But even though they get that producing content is helpful, many don't fully understand the implications of the opportunity it presents.
In his book The Content Trap, Harvard professor Bharat Anand helped put the opportunity in context:
After all, everyone today--a business person, an educator, a politician, a student, an artist, an entrepreneur--can reach and interact with others directly. In other words, everyone is a media company today.
Gary Vaynerchuk took the notion a step further in a 2013 blog post, noting that not only is embracing the role of media company important, it is irresponsible not to do so:
Whether you like it or not, every person is now a media company. The tools are easy, free, and everywhere. More importantly, producing content is now the baseline for all brands and companies. It literally doesn't matter what business you're in, what industry you operate in, if you're not producing content, you basically don't exist.
The promise of content marketing is backed by lots of great data to prove its benefits:
- Content marketing costs 62 percent less than traditional marketing and generates about three times as many leads.
- Business to business (B2B) marketers who use blogs get 67 percent more leads.
- 47 percent of buyers viewed three to five pieces of content before engaging with a sales rep.
- Businesses utilizing content marketing report conversion rates of leads to customers nearly six times greater than those that don't have a content marketing system.
- Every dollar spent on email marketing gives back $44.
Realizing these kinds of results doesn't happen simply because you hit "Publish." The abundance of content your customers have to choose from means that what you produce has to work harder to stand out.
You need a clear strategy that enables your content to move from being invisible to being something your customers don't want to live without.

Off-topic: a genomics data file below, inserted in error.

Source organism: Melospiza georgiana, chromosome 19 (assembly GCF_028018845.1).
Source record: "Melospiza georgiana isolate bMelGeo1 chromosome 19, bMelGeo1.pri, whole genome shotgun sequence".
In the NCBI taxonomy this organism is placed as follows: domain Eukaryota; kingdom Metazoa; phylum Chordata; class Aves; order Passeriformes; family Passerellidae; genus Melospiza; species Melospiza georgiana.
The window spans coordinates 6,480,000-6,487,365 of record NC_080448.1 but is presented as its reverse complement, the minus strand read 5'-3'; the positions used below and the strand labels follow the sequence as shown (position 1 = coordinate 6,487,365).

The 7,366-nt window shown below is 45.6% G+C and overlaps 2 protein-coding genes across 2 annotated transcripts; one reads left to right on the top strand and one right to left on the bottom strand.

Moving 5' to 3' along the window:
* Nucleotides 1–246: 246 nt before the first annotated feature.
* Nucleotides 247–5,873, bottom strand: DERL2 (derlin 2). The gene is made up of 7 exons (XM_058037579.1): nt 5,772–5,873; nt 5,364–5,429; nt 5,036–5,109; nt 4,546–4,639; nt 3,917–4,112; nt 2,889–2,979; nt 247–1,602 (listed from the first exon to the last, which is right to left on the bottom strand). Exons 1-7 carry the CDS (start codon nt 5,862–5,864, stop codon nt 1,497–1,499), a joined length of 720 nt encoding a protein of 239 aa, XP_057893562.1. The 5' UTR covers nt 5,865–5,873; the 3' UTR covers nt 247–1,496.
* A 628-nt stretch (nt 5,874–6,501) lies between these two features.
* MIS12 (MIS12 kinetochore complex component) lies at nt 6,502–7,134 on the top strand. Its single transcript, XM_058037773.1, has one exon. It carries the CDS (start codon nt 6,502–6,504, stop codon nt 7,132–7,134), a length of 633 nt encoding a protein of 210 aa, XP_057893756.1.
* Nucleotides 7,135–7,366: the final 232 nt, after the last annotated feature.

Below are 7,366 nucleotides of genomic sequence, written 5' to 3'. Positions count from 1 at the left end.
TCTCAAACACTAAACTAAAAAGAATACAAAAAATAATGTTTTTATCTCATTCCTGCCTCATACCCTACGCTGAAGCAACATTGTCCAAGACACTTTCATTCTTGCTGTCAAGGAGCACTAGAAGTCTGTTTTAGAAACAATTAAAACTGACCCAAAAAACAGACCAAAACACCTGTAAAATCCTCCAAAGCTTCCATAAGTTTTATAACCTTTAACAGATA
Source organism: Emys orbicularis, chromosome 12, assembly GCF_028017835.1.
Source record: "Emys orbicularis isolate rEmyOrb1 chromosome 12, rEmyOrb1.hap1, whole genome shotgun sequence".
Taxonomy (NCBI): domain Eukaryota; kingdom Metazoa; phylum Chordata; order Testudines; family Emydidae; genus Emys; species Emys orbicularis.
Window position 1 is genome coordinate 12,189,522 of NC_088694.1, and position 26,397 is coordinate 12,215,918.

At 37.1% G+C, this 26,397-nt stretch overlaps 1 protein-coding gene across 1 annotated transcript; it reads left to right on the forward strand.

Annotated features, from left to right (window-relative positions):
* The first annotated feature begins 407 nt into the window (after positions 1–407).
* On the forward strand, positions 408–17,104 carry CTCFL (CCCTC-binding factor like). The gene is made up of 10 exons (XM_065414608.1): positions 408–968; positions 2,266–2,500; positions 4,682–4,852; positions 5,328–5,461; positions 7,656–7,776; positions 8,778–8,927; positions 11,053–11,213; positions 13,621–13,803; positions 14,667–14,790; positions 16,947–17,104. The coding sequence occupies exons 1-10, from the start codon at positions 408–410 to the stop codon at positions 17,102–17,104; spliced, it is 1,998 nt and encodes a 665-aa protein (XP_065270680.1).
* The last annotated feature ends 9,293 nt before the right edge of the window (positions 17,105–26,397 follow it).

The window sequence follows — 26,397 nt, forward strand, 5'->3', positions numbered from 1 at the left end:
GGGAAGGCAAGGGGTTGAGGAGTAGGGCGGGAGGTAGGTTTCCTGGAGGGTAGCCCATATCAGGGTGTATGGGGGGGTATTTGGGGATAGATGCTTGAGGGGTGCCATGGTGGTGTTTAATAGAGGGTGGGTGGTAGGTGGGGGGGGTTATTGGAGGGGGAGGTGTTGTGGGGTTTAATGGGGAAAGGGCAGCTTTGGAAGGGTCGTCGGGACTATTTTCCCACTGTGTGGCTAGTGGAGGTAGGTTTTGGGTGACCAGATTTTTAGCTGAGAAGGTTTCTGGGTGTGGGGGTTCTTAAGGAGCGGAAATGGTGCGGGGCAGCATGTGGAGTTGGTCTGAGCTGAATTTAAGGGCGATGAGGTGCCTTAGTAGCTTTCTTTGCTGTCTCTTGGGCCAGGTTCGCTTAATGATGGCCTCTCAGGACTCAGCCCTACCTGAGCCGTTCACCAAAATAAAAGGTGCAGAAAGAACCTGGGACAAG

The good news is that Anand's research revealed that the key to being effective with content boils down to one thing: connections. He notes:
Connections ... are at the heart of what shapes any digitally touched business today and will for the foreseeable future. Being able to recognize, leverage, and manage connections separates companies that succeed from those that fail.
That focus on connections breaks down into three distinct areas.
1. Connections between users
Your content needs to allow for both communication and sharing. As you think about your strategy, and how to earn the benefits of the media you produce, invest time thinking about how you can engineer content that enables people to interact and engage with others.
Facebook is the behemoth it is because it's all about fostering and fueling connections among people using the platform.
The connections that exist between people are what ignite the spark that makes your content perform.
2. Connections between products
When thinking of your products and services, it can be easy to consider them in a vacuum. But when it comes to your customers and how they think and view what you produce, rarely are they considering things as a one-off.
So what product is the jelly to your peanut butter? Are there products that are ideal complements, natural precursors, or follow-ons to what you offer?
If so, there is great opportunity for you to create content that expands your value by addressing these connections in a way that is meaningful for your customers.
Once Apple started to think about music and apps as product connections that supported greater use of iPods and iPhones, it adjusted its strategy to ensure that accessing these important complements was as easy as possible.
3. Connections across an organization's activities
Oftentimes, businesses will view different parts of their business as silos. They think, "This is what we do online" and "This is what we do offline."
To effectively compete and stand out, you have to develop your strategy with an integrated big-picture view of what you're able to accomplish, so you can make the essential choices that will give you a competitive advantage.
When Netflix evolved into a streaming business, its choice to produce original content and release entire seasons at one time provided a very attractive offering for its user base. As its subscriber count grew, so did its negotiating power to acquire content from third parties.
By integrating and leveraging its choices with regard to content, it became a powerful force. You can too.
You are a media company. The sooner you embrace that fact, the sooner you can start identifying the essential connections that will enable you to become an indispensable part of your customers' world.